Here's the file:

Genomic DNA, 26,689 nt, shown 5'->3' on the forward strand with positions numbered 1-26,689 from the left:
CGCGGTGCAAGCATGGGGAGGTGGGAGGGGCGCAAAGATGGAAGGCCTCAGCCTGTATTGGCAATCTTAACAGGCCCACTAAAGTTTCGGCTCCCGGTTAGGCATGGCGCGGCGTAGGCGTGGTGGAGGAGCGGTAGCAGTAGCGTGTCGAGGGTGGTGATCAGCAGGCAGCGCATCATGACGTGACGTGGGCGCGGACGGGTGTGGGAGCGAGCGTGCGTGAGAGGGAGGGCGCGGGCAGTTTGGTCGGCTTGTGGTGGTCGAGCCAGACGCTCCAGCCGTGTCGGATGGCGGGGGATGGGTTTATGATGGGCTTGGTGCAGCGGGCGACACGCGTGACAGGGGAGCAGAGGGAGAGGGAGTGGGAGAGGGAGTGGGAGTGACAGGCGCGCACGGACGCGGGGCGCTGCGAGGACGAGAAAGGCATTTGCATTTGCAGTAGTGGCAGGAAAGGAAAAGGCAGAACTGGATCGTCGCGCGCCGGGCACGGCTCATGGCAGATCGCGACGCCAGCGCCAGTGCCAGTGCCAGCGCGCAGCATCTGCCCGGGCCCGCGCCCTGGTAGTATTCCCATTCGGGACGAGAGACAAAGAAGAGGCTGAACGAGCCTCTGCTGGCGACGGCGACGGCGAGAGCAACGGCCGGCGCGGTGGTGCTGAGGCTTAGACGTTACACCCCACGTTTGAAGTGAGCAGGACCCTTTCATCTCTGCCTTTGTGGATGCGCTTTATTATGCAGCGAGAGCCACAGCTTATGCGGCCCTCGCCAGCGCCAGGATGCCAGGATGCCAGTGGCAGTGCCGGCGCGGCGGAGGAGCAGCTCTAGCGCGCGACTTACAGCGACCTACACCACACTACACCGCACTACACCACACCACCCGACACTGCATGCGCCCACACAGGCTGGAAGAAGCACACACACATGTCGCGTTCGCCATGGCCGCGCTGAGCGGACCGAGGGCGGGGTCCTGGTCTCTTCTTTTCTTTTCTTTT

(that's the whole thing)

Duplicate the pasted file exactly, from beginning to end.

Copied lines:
Genomic DNA, 26,689 nt, shown 5'->3' on the forward strand with positions numbered 1-26,689 from the left:
CGCGGTGCAAGCATGGGGAGGTGGGAGGGGCGCAAAGATGGAAGGCCTCAGCCTGTATTGGCAATCTTAACAGGCCCACTAAAGTTTCGGCTCCCGGTTAGGCATGGCGCGGCGTAGGCGTGGTGGAGGAGCGGTAGCAGTAGCGTGTCGAGGGTGGTGATCAGCAGGCAGCGCATCATGACGTGACGTGGGCGCGGACGGGTGTGGGAGCGAGCGTGCGTGAGAGGGAGGGCGCGGGCAGTTTGGTCGGCTTGTGGTGGTCGAGCCAGACGCTCCAGCCGTGTCGGATGGCGGGGGATGGGTTTATGATGGGCTTGGTGCAGCGGGCGACACGCGTGACAGGGGAGCAGAGGGAGAGGGAGTGGGAGAGGGAGTGGGAGTGACAGGCGCGCACGGACGCGGGGCGCTGCGAGGACGAGAAAGGCATTTGCATTTGCAGTAGTGGCAGGAAAGGAAAAGGCAGAACTGGATCGTCGCGCGCCGGGCACGGCTCATGGCAGATCGCGACGCCAGCGCCAGTGCCAGTGCCAGCGCGCAGCATCTGCCCGGGCCCGCGCCCTGGTAGTATTCCCATTCGGGACGAGAGACAAAGAAGAGGCTGAACGAGCCTCTGCTGGCGACGGCGACGGCGAGAGCAACGGCCGGCGCGGTGGTGCTGAGGCTTAGACGTTACACCCCACGTTTGAAGTGAGCAGGACCCTTTCATCTCTGCCTTTGTGGATGCGCTTTATTATGCAGCGAGAGCCACAGCTTATGCGGCCCTCGCCAGCGCCAGGATGCCAGGATGCCAGTGGCAGTGCCGGCGCGGCGGAGGAGCAGCTCTAGCGCGCGACTTACAGCGACCTACACCACACTACACCGCACTACACCACACCACCCGACACTGCATGCGCCCACACAGGCTGGAAGAAGCACACACACATGTCGCGTTCGCCATGGCCGCGCTGAGCGGACCGAGGGCGGGGTCCTGGTCTCTTCTTTTCTTTTCTTTT